Guest post by Prof. Shlomo Karni
Shlomo Karni was Professor of Electrical Engineering and Religious Studies at University of New Mexico until his retirement in 1999. His books include Dictionary of Basic Biblical Hebrew:Hebrew-English (Jerusalem: Carta, 2002).
As slaves in Egypt, did the children of Israel enjoy watermelons? Did young David go into a decisive battle carrying a school bag? Was there electricity in ancient Babylonia, during the exile and the time of the prophet Ezekiel? Curious? Read on.
Scholars of the Hebrew language discovered that some 80% of Modern Hebrew is based on biblical Hebrew. Imagine, for a moment, that a time- machine could transport King David to today’s Jerusalem — a time span of some 3,000 years. He would manage quite well, thank you, with his Hebrew.
On the other hand, Shakespeare, with a time span of merely 400 years, will be totally lost: nobody will understand him today in Jerusalem! But, seriously: even in today’s London, Shakespeare would be lost with his English. By comparison with other languages, Hebrew has preserved its origins quite well, even as it evolved through the ages.
“OK,” you say, “it is obvious that such words as
אִיש , גוֹרָל , נְדָבָה , שְמוּעָה , תּוֹשָב
are biblical.” Right? Well, here is a question for you: Which of the following words is NOT biblical in origin?
אֲבַטִּיחַ, גִּזְבָּר, הֲפוּגָה, חַשְמַל, יַלְקוּט, לַהֲקָה, סִירָה, עֲזָאזֵל, פְּלָדָה, פִּרְחַח, צִנְצֶנֶת, קִבּוּץ, רְאִי, שְבִיל, שוֹטֵר, תַּהֲלוּכָה, תּוֹתָח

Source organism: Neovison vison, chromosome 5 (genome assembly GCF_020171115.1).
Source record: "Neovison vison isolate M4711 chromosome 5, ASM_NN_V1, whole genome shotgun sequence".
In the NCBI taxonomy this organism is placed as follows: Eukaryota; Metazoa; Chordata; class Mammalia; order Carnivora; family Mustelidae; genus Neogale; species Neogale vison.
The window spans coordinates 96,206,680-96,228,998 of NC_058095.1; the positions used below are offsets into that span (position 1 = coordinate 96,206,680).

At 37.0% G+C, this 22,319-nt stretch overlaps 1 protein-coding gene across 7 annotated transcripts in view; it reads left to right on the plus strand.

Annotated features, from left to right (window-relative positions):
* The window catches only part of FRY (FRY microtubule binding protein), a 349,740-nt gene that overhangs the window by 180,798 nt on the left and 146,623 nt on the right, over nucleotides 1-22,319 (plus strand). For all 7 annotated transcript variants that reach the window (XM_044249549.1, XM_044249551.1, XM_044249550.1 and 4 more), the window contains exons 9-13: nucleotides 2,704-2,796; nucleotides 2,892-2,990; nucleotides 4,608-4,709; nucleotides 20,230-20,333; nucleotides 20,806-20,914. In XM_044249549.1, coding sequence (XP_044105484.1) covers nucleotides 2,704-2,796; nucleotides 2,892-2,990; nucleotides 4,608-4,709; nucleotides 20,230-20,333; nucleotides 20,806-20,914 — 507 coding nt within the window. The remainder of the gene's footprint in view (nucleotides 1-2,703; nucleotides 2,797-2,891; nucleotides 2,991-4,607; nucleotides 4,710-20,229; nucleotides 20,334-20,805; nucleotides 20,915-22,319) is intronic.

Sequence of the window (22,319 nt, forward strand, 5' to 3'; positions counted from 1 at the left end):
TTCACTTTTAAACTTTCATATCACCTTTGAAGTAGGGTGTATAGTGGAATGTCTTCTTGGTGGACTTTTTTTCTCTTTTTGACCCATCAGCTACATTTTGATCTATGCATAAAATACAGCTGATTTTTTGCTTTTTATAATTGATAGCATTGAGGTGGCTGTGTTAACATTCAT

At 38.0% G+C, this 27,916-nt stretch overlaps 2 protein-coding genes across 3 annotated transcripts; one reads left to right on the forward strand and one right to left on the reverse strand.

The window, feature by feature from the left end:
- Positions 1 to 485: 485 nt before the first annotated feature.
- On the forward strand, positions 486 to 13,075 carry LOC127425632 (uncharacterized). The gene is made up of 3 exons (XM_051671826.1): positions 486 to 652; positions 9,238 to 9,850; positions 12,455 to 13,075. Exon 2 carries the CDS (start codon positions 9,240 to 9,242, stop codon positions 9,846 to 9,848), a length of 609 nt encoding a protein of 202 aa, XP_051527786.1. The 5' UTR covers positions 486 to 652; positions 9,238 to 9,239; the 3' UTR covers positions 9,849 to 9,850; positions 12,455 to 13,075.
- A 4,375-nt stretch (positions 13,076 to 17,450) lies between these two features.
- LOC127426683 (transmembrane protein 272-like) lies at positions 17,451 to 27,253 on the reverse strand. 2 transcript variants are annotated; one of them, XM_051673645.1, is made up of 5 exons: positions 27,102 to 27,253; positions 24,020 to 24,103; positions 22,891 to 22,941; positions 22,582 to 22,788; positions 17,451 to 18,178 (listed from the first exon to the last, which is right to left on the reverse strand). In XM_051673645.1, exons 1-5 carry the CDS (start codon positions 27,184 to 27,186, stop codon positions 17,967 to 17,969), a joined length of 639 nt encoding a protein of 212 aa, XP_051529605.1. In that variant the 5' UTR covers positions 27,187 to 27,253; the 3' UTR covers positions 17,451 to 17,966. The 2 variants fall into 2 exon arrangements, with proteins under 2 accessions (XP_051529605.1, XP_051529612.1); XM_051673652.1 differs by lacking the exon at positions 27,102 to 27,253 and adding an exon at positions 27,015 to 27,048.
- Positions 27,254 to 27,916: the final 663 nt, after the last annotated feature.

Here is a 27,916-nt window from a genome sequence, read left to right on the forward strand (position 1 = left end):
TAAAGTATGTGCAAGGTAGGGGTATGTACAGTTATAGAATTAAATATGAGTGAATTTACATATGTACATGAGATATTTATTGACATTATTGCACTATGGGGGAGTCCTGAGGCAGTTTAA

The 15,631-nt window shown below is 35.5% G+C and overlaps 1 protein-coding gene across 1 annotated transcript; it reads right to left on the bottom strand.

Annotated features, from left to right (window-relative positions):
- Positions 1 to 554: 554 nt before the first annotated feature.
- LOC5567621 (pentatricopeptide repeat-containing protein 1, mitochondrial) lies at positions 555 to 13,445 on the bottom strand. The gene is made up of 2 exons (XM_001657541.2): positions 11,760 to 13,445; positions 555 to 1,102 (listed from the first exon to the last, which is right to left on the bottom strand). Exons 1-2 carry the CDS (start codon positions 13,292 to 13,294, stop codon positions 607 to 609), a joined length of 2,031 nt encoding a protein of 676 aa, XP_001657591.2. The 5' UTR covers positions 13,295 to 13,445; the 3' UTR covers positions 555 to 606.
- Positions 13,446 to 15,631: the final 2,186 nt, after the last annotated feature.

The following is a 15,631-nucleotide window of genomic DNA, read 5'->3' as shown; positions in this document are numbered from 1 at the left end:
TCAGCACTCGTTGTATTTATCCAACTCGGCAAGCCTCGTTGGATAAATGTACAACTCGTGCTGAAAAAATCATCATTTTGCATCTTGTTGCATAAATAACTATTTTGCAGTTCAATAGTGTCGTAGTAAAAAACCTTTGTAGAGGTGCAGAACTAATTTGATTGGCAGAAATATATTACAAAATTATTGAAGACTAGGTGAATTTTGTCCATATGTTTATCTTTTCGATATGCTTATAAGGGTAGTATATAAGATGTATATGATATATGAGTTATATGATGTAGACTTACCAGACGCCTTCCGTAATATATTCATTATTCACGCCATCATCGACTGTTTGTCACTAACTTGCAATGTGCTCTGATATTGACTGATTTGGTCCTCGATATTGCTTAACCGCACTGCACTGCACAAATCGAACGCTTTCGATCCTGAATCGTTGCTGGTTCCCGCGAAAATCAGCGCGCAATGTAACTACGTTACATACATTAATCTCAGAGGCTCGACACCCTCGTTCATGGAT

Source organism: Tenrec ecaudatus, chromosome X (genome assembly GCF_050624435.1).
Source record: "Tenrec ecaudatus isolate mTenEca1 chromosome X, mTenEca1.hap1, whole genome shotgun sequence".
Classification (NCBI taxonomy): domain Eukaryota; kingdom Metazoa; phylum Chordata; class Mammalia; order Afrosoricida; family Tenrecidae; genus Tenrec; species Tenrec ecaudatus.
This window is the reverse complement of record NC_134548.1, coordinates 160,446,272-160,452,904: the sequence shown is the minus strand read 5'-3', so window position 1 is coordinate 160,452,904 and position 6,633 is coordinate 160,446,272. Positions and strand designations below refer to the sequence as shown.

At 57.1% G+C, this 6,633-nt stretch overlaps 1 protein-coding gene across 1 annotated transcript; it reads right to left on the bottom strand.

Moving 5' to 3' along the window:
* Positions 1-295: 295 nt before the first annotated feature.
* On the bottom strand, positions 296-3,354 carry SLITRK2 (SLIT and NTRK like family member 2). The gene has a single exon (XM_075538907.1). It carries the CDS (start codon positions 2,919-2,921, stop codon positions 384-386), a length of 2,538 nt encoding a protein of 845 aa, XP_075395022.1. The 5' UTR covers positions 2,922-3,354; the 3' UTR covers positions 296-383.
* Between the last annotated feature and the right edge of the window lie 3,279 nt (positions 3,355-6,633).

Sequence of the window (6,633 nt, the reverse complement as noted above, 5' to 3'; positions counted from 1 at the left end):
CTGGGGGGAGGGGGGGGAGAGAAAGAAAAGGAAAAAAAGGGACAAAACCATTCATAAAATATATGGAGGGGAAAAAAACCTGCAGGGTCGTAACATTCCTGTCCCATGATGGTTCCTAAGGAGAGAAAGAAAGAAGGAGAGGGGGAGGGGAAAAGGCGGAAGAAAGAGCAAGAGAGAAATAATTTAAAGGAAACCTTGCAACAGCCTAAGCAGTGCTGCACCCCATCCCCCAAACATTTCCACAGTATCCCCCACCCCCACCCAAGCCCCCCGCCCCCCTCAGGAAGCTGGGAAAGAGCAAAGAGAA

The surprising answer is that they all appear in the Bible, either in the same meaning as today, or a different one.
What about the remaining 20% of Modern Hebrew? Obviously, words like
טֶלֶפוֹן, מַחְשֵׁב , מָטוֹס
are not biblical. The amazing fact, though, is that a word like אֲבַטִּיחַ rare as it is in the Bible, is very common today and we don’t give much thought to its origin.
The rarest word of all is one which appears only once in the Hebrew Bible. Scholars and linguists call such a word ‘hapax legomenon’ (“something said only once”, in Greek).
A ‘hapax legomenon’ can be both the great passion and a nightmare for the lover of Hebrew. After all, there is nothing to compare it with in the Bible– so what is its meaning? Only suppositions, guesses, or comparisons with other sources and languages are available to try and unearth its meaning.
Perhaps the best example of such a ‘hapax legomenon’ is חַשְׁמַל, found in the book of Ezekiel. Today, it means ‘electricity’, quite simply. Or, how about a mysterious ‘hapax legomenon’ like חַשְׁמַן in Psalms? What does it mean there? Only the author of Psalms knew for sure. Today, חַשְׁמַן is ‘cardinal’ in the Catholic church. Period.
And what, exactly, is עֶצֶר in the expression יוֹרֵשׁ עָצָר? Today, this expression means ‘heir to the throne’, and while יוֹרֵשׁ is ‘heir’, to be sure, the ‘hapax legomenon’ עֶצֶר remains elusive, mysterious, and haunting.
There is a total of some 1,500 ‘hapax legomena’ in the Hebrew Bible , . Their greatest concentration is in the books of Isaiah, Job, and Psalms.
In the next notes, we shall meet several of those, offer their
possible original meanings, along with their current usage and comments.
References: A listing of these can be found, e.g., here: link  אליהו ציפר, “המלים החד-פעמיות בתנ”ך”. הוצאת חצב, תשס”ב
Contains, in tabular form, the word (in Hebrew), its probable
meaning in the text (Hebrew), book, chapter and verse (in